Jennings said, “The reason I asked that question, as you know as a department head, when something gets identified in an enterprise fund, all the scrutiny that goes with it is something we have to deal with…. There are other enterprise funds that will never turn a profit. This one likely will likely will never turn a profit. Its strength and weakness would really have a light shining on it, which I don’t have a problem with. I just want to make sure everybody knows it’s not a promotion in having it identified (as an enterprise fund). Extra scrutiny comes with it, good and bad.”

Councilman Doug Mercer noted the docks have never made money for the city, adding that the city has subsidized the cost of operating the docks.

“If we set it up as an enterprise fund, we expect it to become self-sufficient. I don’t see that happening,” he said.

Jennings asked Rodman if allowing WHDA’s maritime committee to serve as an advisory board regarding the docks would be helpful. Rodman said yes, saying he finds advisory boards provide him needed input to help him do his job.

Fred Watkins with the committee explained how the proposal developed.

“It consists of a lots of people that are very interested in the waterfront that are boaters. We really got focusing on this concept, not necessarily as an enterprise fund per se, because of the proposal that you, the City Council, approved last May 29 … that was a business plan that the prior city manager put together, which was a beautiful plan to make the waterfront docks (more self-sufficient),” Watkins said. “You say it will lose money. I say it will break even, or possibly make money for the city, if it’s run properly. This team really wants to see that happen. We’re not official. We have no official say so. The proposal that was put together did say that there would be an informal advisory group that would consist of certain people.”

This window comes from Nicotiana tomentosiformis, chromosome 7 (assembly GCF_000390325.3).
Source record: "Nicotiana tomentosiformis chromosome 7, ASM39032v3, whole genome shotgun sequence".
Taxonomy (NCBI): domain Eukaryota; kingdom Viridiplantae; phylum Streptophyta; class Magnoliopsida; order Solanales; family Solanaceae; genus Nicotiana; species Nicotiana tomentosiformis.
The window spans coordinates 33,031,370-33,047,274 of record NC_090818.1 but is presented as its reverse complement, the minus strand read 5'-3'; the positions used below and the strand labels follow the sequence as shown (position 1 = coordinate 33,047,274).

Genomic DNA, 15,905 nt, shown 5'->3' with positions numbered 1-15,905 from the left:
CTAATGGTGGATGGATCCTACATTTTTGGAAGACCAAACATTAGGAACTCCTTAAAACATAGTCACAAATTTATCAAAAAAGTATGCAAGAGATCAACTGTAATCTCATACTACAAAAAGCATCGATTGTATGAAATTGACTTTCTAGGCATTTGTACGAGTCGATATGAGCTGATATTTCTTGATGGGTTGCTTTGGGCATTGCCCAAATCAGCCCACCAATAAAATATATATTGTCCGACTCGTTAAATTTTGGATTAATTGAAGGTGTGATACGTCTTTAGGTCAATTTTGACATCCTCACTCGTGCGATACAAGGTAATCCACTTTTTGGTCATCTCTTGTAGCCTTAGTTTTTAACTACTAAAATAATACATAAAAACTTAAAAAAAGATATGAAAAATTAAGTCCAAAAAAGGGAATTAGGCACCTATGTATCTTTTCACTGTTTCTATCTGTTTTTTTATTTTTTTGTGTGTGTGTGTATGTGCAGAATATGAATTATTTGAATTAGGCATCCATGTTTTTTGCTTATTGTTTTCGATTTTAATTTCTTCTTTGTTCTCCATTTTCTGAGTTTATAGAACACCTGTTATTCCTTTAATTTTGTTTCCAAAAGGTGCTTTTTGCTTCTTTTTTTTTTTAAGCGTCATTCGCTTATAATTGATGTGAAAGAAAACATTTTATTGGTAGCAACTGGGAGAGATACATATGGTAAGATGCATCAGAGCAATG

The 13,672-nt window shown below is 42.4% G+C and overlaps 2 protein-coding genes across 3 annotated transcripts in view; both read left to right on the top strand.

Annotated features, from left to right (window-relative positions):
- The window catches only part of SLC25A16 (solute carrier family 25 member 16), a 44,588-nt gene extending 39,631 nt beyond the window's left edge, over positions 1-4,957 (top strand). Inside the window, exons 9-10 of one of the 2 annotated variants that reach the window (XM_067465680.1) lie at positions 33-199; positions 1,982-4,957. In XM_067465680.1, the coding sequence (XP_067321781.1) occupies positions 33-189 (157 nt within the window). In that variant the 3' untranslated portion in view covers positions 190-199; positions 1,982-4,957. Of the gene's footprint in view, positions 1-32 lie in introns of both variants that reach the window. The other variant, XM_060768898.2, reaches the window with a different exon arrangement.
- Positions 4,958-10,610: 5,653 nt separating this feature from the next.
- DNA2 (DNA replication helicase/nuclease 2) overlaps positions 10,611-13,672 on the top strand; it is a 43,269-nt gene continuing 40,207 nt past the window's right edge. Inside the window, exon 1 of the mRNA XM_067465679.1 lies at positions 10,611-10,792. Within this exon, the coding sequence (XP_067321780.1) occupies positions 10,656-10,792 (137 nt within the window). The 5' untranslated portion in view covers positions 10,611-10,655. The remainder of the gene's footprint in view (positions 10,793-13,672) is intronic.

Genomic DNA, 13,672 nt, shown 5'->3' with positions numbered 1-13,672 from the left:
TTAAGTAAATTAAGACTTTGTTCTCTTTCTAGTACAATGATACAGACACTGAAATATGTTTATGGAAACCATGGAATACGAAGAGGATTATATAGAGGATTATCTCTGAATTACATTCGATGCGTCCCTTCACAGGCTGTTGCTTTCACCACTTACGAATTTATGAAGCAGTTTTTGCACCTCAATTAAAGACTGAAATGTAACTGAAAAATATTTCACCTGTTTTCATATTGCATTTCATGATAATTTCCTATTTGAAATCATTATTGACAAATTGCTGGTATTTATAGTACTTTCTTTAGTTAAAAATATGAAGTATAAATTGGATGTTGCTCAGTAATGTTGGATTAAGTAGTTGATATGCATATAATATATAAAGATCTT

About Mike Voss

Mike Voss is the contributing editor at the Washington Daily News. He has a daughter and four grandchildren. Except for nearly six years he worked at the Free Lance-Star in Fredericksburg, Va., in the early to mid-1990s, he has been at the Daily News since April 1986.
Journalism awards:
• Pulitzer Prize for Meritorious Public Service, 1990.
• Society of Professional Journalists: Sigma Delta Chi Award, Bronze Medallion.
• Associated Press Managing Editors’ Public Service Award.
• Investigative Reporters & Editors’ Award.
• North Carolina Press Association, First Place, Public Service Award, 1989.
• North Carolina Press Association, Second Place, Investigative Reporting, 1990.
All those were for the articles he and Betty Gray wrote about the city’s contaminated water system in 1989-1990.
• North Carolina Press Association, First Place, Investigative Reporting, 1991.
• North Carolina Press Association, Third Place, General News Reporting, 2005.
• North Carolina Press Association, Second Place, Lighter Columns, 2006.
Recently learned he will receive another award.
• North Carolina Press Association, First Place, Lighter Columns, 2010.
4. Lectured at or served on seminar panels at journalism schools at UNC-Chapel Hill, University of Maryland, Columbia University, Mary Washington University and Francis Marion University.